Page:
What is Hepatitis C?

Hepatitis C is an infection with the Hepatitis C Virus (HCV). Hepatitis C often does not cause any symptoms.  Many people with Hepatitis C are unaware of their status. About 75% of these people go on to develop a chronic form of the condition. By the time they become ill and seek help, considerable damage may already have been done to their liver. This can be prevented if the person is diagnosed earlier.  In the cases of chronic infection, the immune system has been unable to clear the virus, which remains in the body unless medical treatment is received. Many of these people have intermittent symptoms of fatigue or no symptoms at all, but liver damage may still be occuring.

How is it transmitted?

HCV can be passed on through unprotected vaginal, anal or oral intercourse, as well as body to body contact. The virus is also transmitted through blood-to-blood contact and one common route is through the sharing of needles, often when injecting recreational drugs, nearly half of intravenous drug users with Hepatitis C have contracted the infection in this way. Similarly, it can be caught by having a tattoo or body piercing with equipment that has not been properly sterilised, as well as sharing toothbrushes and razors. HCV can also be contracted from medical treatment in developing countries, blood transfusions, or from mother to baby during pregnancy and/ or birth. Sexual transmission is rare in monogamous heterosexual couples, but there is an increased risk of infection for gay men and the HIV positive community.

How will I know if I have it?

There are often no symptoms at first, hence the importance of regular testing, particularly if you feel you may have been exposed. Symptoms, if they occur, can include feeling tired, aching limbs, digestive problems and brain fog.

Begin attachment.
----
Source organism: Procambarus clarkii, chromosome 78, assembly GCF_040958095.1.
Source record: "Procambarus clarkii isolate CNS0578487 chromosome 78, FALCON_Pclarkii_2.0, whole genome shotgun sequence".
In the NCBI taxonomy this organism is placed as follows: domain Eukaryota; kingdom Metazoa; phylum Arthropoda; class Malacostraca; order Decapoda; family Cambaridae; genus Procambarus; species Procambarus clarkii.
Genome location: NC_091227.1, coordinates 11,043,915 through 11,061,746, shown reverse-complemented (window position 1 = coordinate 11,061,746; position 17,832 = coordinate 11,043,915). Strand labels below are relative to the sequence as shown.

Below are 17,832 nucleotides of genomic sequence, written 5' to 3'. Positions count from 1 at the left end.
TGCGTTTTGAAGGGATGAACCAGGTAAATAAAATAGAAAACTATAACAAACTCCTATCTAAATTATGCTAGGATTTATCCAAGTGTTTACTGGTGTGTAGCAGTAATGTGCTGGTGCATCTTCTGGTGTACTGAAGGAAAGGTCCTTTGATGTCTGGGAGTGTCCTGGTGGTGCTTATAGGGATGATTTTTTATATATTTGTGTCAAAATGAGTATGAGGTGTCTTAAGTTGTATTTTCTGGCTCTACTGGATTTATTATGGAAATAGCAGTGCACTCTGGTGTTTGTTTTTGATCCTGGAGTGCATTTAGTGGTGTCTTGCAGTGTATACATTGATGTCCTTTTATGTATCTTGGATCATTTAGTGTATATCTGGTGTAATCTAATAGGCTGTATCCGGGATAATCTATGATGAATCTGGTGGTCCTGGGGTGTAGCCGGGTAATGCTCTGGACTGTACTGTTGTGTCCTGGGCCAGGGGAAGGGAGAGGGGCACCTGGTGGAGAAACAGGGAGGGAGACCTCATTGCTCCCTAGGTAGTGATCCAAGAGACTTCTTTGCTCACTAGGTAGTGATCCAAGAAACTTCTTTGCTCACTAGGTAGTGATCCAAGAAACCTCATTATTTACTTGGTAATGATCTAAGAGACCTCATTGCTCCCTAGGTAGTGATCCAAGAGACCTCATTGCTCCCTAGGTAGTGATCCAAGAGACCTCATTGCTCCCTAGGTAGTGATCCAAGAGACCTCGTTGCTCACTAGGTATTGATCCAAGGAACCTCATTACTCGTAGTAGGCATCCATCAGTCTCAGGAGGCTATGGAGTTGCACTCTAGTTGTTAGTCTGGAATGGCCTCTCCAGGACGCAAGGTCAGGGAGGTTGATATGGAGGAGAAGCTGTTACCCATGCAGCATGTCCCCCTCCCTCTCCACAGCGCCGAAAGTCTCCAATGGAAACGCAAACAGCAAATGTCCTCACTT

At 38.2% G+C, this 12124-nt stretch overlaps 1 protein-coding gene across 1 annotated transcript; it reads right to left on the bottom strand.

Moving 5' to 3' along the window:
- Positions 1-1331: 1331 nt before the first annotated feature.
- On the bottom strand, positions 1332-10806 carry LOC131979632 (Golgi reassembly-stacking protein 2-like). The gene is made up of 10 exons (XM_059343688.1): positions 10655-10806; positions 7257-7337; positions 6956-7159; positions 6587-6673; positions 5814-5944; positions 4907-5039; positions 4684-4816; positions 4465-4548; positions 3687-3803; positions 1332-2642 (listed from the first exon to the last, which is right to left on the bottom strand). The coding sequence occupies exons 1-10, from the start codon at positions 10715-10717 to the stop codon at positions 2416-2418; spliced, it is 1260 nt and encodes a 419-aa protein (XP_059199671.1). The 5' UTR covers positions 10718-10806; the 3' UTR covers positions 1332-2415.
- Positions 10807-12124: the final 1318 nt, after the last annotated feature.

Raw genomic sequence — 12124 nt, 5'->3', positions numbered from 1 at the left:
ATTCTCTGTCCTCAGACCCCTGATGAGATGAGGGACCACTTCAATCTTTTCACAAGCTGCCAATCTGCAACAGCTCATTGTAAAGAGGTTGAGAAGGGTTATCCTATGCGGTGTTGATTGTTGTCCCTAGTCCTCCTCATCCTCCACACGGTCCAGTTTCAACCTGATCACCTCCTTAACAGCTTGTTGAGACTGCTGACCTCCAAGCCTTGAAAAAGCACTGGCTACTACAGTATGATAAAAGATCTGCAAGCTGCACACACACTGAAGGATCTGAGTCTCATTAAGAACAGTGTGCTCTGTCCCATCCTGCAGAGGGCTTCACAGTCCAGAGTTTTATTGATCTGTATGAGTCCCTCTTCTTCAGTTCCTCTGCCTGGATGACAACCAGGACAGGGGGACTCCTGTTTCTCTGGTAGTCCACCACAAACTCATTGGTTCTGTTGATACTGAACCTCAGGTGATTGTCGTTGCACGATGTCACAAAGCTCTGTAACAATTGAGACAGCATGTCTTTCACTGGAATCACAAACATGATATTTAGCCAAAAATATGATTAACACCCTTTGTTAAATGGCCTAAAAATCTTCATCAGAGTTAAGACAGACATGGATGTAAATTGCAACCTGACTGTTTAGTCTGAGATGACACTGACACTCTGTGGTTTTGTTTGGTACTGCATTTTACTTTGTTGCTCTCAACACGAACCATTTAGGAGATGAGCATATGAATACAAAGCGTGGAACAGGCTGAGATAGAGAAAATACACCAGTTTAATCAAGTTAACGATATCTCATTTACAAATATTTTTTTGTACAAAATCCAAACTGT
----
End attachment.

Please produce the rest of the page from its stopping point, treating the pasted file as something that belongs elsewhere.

Testing

You can get a Hepatitis C test with Better2Know, either on its own or as part of a comprehensive sexual health screen. A blood sample is required for the test, and the same sample may also be used for other STD tests.  Results are available within a few days of your sample being received in the laboratory.

Treatment

The virus can be treated with a combination of drugs, of which some of the newer ones have been shown to be upyo 100% effective.  Some strains or genotypes of the HCV are more likely to respond than others. Even if the virus is not completely cleared, the treatments can reduce inflammation and scarring of the liver. Many people also find that alternative lifestyle approaches can help deal with Hepatitis C symptoms and improve their quality of life.

People with a chronic HCV infection should be monitored by a liver specialist.

Adverse Consequences

Untreated Hepatitis C infections increase the risk of contracting HIV and other sexually transmitted infections. It can also cause chronic inflammation of the liver (fibrosis), cirrhosis, and may even lead to liver cancer and death.

If you are pregnant, the risk of transmission to your baby can be minimised by your midwife, who will be able to advise you.

Around one in five people with a chronic condition will develop cirrhosis of the liver within 20 years.